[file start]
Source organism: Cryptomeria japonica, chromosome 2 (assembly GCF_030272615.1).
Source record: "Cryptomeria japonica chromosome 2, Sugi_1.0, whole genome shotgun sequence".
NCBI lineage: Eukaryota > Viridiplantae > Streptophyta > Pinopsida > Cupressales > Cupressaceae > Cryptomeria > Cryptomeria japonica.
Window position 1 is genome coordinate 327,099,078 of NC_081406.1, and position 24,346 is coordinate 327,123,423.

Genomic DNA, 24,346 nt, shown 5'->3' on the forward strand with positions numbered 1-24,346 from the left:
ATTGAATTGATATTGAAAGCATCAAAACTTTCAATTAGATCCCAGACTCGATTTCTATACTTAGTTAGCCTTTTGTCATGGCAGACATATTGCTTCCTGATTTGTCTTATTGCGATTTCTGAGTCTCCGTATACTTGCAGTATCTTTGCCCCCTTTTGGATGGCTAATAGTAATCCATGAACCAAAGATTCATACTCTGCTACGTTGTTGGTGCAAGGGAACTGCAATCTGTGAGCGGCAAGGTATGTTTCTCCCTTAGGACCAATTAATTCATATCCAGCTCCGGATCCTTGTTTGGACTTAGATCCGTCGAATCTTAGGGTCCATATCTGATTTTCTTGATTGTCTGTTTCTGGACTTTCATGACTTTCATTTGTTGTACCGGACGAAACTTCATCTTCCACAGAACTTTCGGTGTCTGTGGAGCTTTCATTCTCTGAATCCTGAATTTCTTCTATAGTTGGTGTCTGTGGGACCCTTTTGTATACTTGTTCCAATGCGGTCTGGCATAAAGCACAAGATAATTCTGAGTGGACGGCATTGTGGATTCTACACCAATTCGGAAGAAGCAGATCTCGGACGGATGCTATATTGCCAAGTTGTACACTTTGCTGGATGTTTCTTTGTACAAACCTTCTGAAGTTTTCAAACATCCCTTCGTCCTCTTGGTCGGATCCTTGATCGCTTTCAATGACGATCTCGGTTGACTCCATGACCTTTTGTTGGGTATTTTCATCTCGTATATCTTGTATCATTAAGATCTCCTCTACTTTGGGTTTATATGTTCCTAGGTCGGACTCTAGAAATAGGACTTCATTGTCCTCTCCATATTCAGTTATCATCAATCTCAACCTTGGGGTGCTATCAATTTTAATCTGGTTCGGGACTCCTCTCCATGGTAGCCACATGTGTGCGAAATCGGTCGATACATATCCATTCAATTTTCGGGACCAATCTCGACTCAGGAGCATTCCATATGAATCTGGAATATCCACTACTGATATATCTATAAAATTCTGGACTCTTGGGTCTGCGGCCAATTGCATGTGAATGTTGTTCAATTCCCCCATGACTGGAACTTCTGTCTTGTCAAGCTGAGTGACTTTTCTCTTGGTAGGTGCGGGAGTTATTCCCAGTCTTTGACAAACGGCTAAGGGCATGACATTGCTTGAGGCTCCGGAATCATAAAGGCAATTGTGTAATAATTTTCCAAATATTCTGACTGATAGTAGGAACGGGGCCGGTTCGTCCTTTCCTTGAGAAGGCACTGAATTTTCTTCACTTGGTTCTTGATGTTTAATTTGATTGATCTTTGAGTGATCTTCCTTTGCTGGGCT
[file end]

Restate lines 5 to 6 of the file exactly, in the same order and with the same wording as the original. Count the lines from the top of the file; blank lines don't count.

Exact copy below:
Genomic DNA, 24,346 nt, shown 5'->3' on the forward strand with positions numbered 1-24,346 from the left:
ATTGAATTGATATTGAAAGCATCAAAACTTTCAATTAGATCCCAGACTCGATTTCTATACTTAGTTAGCCTTTTGTCATGGCAGACATATTGCTTCCTGATTTGTCTTATTGCGATTTCTGAGTCTCCGTATACTTGCAGTATCTTTGCCCCCTTTTGGATGGCTAATAGTAATCCATGAACCAAAGATTCATACTCTGCTACGTTGTTGGTGCAAGGGAACTGCAATCTGTGAGCGGCAAGGTATGTTTCTCCCTTAGGACCAATTAATTCATATCCAGCTCCGGATCCTTGTTTGGACTTAGATCCGTCGAATCTTAGGGTCCATATCTGATTTTCTTGATTGTCTGTTTCTGGACTTTCATGACTTTCATTTGTTGTACCGGACGAAACTTCATCTTCCACAGAACTTTCGGTGTCTGTGGAGCTTTCATTCTCTGAATCCTGAATTTCTTCTATAGTTGGTGTCTGTGGGACCCTTTTGTATACTTGTTCCAATGCGGTCTGGCATAAAGCACAAGATAATTCTGAGTGGACGGCATTGTGGATTCTACACCAATTCGGAAGAAGCAGATCTCGGACGGATGCTATATTGCCAAGTTGTACACTTTGCTGGATGTTTCTTTGTACAAACCTTCTGAAGTTTTCAAACATCCCTTCGTCCTCTTGGTCGGATCCTTGATCGCTTTCAATGACGATCTCGGTTGACTCCATGACCTTTTGTTGGGTATTTTCATCTCGTATATCTTGTATCATTAAGATCTCCTCTACTTTGGGTTTATATGTTCCTAGGTCGGACTCTAGAAATAGGACTTCATTGTCCTCTCCATATTCAGTTATCATCAATCTCAACCTTGGGGTGCTATCAATTTTAATCTGGTTCGGGACTCCTCTCCATGGTAGCCACATGTGTGCGAAATCGGTCGATACATATCCATTCAATTTTCGGGACCAATCTCGACTCAGGAGCATTCCATATGAATCTGGAATATCCACTACTGATATATCTATAAAATTCTGGACTCTTGGGTCTGCGGCCAATTGCATGTGAATGTTGTTCAATTCCCCCATGACTGGAACTTCTGTCTTGTCAAGCTGAGTGACTTTTCTCTTGGTAGGTGCGGGAGTTATTCCCAGTCTTTGACAAACGGCTAAGGGCATGACATTGCTTGAGGCTCCGGAATCATAAAGGCAATTGTGTAATAATTTTCCAAATATTCTGACTGATAGTAGGAACGGGGCCGGTTCGTCCTTTCCTTGAGAAGGCACTGAATTTTCTTCACTTGGTTCTTGATGTTTAATTTGATTGATCTTTGAGTGATCTTCCTTTGCTGGGCT